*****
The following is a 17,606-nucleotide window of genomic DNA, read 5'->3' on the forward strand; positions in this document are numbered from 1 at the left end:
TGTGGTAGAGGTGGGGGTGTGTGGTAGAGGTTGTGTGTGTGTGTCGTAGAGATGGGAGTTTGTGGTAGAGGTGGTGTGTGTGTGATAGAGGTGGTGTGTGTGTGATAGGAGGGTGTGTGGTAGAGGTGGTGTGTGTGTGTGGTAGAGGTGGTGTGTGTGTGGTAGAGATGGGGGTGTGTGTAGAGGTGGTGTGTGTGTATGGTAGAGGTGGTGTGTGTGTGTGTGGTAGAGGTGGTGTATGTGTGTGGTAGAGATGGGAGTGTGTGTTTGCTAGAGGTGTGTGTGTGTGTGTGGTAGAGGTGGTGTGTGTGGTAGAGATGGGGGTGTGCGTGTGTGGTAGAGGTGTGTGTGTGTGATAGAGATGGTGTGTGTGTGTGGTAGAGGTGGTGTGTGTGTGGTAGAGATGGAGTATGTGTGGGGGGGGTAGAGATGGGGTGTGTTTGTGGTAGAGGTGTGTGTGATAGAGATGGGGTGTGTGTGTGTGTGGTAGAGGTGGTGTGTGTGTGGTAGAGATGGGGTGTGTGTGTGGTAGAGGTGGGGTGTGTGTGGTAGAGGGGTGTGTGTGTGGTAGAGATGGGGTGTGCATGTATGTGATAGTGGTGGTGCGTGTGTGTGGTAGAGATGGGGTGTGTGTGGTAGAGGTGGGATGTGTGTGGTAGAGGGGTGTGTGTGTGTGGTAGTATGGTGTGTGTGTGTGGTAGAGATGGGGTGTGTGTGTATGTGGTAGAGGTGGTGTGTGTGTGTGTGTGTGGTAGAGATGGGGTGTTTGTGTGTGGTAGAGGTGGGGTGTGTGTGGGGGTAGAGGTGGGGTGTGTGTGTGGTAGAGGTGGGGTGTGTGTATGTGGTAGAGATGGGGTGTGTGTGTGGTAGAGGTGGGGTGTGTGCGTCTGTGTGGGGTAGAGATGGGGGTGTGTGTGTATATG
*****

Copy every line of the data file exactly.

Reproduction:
The following is a 17,606-nucleotide window of genomic DNA, read 5'->3' on the forward strand; positions in this document are numbered from 1 at the left end:
TGTGGTAGAGGTGGGGGTGTGTGGTAGAGGTTGTGTGTGTGTGTCGTAGAGATGGGAGTTTGTGGTAGAGGTGGTGTGTGTGTGATAGAGGTGGTGTGTGTGTGATAGGAGGGTGTGTGGTAGAGGTGGTGTGTGTGTGTGGTAGAGGTGGTGTGTGTGTGGTAGAGATGGGGGTGTGTGTAGAGGTGGTGTGTGTGTATGGTAGAGGTGGTGTGTGTGTGTGTGGTAGAGGTGGTGTATGTGTGTGGTAGAGATGGGAGTGTGTGTTTGCTAGAGGTGTGTGTGTGTGTGTGGTAGAGGTGGTGTGTGTGGTAGAGATGGGGGTGTGCGTGTGTGGTAGAGGTGTGTGTGTGTGATAGAGATGGTGTGTGTGTGTGGTAGAGGTGGTGTGTGTGTGGTAGAGATGGAGTATGTGTGGGGGGGGTAGAGATGGGGTGTGTTTGTGGTAGAGGTGTGTGTGATAGAGATGGGGTGTGTGTGTGTGTGGTAGAGGTGGTGTGTGTGTGGTAGAGATGGGGTGTGTGTGTGGTAGAGGTGGGGTGTGTGTGGTAGAGGGGTGTGTGTGTGGTAGAGATGGGGTGTGCATGTATGTGATAGTGGTGGTGCGTGTGTGTGGTAGAGATGGGGTGTGTGTGGTAGAGGTGGGATGTGTGTGGTAGAGGGGTGTGTGTGTGTGGTAGTATGGTGTGTGTGTGTGGTAGAGATGGGGTGTGTGTGTATGTGGTAGAGGTGGTGTGTGTGTGTGTGTGTGGTAGAGATGGGGTGTTTGTGTGTGGTAGAGGTGGGGTGTGTGTGGGGGTAGAGGTGGGGTGTGTGTGTGGTAGAGGTGGGGTGTGTGTATGTGGTAGAGATGGGGTGTGTGTGTGGTAGAGGTGGGGTGTGTGCGTCTGTGTGGGGTAGAGATGGGGGTGTGTGTGTATATG